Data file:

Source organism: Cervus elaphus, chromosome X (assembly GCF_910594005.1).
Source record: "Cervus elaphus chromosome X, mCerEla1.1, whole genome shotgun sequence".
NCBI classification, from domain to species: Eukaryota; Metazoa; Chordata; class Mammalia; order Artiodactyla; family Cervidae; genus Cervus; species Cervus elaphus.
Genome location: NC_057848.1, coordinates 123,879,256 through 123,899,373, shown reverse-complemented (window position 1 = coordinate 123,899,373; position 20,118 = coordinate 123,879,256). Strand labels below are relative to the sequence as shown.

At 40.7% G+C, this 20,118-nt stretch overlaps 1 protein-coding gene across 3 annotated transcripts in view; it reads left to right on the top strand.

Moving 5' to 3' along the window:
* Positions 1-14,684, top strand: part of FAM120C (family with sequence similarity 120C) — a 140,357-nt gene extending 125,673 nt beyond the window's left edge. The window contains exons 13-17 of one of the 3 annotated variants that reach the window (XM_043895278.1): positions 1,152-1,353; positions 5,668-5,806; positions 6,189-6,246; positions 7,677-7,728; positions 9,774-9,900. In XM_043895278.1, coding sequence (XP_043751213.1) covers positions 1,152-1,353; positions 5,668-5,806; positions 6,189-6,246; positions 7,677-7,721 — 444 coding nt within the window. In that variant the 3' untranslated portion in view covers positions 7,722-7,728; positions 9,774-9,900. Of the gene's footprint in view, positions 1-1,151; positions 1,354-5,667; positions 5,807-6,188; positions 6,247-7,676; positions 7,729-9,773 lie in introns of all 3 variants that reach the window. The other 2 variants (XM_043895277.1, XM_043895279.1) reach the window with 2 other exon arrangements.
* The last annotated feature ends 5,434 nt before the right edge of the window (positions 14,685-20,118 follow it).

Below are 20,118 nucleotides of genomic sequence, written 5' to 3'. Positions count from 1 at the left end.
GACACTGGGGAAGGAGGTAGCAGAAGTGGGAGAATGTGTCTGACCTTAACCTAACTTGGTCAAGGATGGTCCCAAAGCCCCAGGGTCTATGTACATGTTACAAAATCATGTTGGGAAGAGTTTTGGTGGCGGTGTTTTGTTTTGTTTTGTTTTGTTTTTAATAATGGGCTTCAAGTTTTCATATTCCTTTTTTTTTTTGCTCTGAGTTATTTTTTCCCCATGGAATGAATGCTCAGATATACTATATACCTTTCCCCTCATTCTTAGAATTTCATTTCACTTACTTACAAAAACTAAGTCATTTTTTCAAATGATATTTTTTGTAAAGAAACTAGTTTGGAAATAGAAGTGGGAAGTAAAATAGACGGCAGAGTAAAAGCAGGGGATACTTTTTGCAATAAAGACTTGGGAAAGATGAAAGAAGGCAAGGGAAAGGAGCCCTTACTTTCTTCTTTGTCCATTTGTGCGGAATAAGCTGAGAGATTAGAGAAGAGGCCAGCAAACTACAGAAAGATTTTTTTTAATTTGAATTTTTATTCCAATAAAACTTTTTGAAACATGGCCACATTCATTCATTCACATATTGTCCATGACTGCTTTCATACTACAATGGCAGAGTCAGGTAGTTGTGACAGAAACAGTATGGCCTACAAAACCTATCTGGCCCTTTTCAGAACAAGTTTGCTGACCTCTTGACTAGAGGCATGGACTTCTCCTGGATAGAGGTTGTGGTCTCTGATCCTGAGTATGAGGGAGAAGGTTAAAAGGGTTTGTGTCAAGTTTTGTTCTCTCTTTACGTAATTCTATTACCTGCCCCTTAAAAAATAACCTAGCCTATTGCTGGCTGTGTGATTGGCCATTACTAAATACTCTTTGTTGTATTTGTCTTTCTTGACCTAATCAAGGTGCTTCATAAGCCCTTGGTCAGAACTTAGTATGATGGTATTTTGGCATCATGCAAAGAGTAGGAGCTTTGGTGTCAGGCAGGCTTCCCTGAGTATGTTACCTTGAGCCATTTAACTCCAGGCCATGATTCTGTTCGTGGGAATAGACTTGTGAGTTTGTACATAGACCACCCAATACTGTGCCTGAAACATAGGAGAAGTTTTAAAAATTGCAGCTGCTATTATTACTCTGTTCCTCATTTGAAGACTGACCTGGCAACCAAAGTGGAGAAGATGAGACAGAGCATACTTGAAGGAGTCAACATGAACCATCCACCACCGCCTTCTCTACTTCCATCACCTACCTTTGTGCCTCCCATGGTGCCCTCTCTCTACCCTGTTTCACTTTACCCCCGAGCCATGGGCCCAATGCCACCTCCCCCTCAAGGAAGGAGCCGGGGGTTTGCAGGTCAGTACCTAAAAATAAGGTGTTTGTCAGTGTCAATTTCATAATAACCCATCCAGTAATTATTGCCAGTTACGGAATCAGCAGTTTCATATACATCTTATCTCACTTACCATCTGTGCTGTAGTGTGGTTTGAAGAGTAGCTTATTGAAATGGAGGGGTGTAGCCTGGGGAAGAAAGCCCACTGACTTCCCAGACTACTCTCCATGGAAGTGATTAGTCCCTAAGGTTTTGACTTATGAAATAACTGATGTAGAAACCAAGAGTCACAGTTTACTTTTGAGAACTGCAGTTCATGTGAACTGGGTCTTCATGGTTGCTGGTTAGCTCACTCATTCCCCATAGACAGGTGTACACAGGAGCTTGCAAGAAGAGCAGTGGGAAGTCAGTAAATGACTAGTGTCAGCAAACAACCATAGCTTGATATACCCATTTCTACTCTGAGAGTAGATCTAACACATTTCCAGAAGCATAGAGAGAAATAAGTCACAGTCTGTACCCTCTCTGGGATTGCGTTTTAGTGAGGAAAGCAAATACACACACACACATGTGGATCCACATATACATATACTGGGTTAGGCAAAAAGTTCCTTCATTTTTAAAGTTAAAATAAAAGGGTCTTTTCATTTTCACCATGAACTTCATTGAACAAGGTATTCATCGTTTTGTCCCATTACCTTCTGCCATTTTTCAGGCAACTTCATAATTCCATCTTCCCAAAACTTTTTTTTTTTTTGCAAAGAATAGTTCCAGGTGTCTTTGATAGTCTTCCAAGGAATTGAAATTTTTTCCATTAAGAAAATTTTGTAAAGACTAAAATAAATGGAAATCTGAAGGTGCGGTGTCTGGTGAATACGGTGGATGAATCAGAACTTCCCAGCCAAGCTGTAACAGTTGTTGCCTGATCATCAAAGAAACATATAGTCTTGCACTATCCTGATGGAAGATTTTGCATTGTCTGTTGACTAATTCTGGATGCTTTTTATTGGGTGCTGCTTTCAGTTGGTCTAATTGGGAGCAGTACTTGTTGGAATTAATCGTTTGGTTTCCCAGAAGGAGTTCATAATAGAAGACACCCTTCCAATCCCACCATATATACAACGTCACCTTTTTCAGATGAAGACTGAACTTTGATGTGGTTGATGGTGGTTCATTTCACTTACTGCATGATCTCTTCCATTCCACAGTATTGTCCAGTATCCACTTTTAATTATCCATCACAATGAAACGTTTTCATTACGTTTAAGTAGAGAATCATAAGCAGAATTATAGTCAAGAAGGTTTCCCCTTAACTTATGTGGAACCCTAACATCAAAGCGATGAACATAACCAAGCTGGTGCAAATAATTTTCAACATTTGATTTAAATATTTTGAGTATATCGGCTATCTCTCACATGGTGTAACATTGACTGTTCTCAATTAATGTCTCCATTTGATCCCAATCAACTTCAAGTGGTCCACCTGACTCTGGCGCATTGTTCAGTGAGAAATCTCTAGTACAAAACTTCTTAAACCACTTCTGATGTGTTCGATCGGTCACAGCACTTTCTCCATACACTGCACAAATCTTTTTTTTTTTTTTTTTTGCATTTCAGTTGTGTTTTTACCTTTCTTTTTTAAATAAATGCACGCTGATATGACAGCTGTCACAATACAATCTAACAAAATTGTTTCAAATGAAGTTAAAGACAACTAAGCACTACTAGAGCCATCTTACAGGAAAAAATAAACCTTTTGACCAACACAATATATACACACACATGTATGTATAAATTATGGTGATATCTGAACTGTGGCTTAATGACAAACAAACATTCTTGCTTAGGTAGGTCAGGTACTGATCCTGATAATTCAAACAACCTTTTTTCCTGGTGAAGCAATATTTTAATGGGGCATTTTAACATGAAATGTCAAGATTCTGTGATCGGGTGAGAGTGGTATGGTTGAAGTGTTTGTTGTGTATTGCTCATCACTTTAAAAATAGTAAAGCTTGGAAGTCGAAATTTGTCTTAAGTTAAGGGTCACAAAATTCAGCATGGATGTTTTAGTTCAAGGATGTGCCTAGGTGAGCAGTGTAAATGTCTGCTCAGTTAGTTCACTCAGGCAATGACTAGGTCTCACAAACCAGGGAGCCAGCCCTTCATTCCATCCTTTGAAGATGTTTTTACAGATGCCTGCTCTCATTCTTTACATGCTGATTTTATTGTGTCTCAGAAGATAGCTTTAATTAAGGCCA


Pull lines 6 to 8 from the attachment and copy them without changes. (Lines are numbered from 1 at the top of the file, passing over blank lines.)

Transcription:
Moving 5' to 3' along the window:
* Positions 1-14,684, top strand: part of FAM120C (family with sequence similarity 120C) — a 140,357-nt gene extending 125,673 nt beyond the window's left edge. The window contains exons 13-17 of one of the 3 annotated variants that reach the window (XM_043895278.1): positions 1,152-1,353; positions 5,668-5,806; positions 6,189-6,246; positions 7,677-7,728; positions 9,774-9,900. In XM_043895278.1, coding sequence (XP_043751213.1) covers positions 1,152-1,353; positions 5,668-5,806; positions 6,189-6,246; positions 7,677-7,721 — 444 coding nt within the window. In that variant the 3' untranslated portion in view covers positions 7,722-7,728; positions 9,774-9,900. Of the gene's footprint in view, positions 1-1,151; positions 1,354-5,667; positions 5,807-6,188; positions 6,247-7,676; positions 7,729-9,773 lie in introns of all 3 variants that reach the window. The other 2 variants (XM_043895277.1, XM_043895279.1) reach the window with 2 other exon arrangements.
* The last annotated feature ends 5,434 nt before the right edge of the window (positions 14,685-20,118 follow it).